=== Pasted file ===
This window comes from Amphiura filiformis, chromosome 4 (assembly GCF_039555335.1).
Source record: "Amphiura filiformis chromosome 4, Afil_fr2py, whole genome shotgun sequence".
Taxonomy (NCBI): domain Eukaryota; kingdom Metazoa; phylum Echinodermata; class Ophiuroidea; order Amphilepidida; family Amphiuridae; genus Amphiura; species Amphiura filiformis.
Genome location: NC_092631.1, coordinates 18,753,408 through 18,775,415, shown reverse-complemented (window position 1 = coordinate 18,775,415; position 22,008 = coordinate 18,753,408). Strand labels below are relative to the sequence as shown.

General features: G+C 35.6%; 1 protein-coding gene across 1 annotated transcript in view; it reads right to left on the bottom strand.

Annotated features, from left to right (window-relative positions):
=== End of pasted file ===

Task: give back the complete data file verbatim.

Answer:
This window comes from Amphiura filiformis, chromosome 4 (assembly GCF_039555335.1).
Source record: "Amphiura filiformis chromosome 4, Afil_fr2py, whole genome shotgun sequence".
Taxonomy (NCBI): domain Eukaryota; kingdom Metazoa; phylum Echinodermata; class Ophiuroidea; order Amphilepidida; family Amphiuridae; genus Amphiura; species Amphiura filiformis.
Genome location: NC_092631.1, coordinates 18,753,408 through 18,775,415, shown reverse-complemented (window position 1 = coordinate 18,775,415; position 22,008 = coordinate 18,753,408). Strand labels below are relative to the sequence as shown.

General features: G+C 35.6%; 1 protein-coding gene across 1 annotated transcript in view; it reads right to left on the bottom strand.

Annotated features, from left to right (window-relative positions):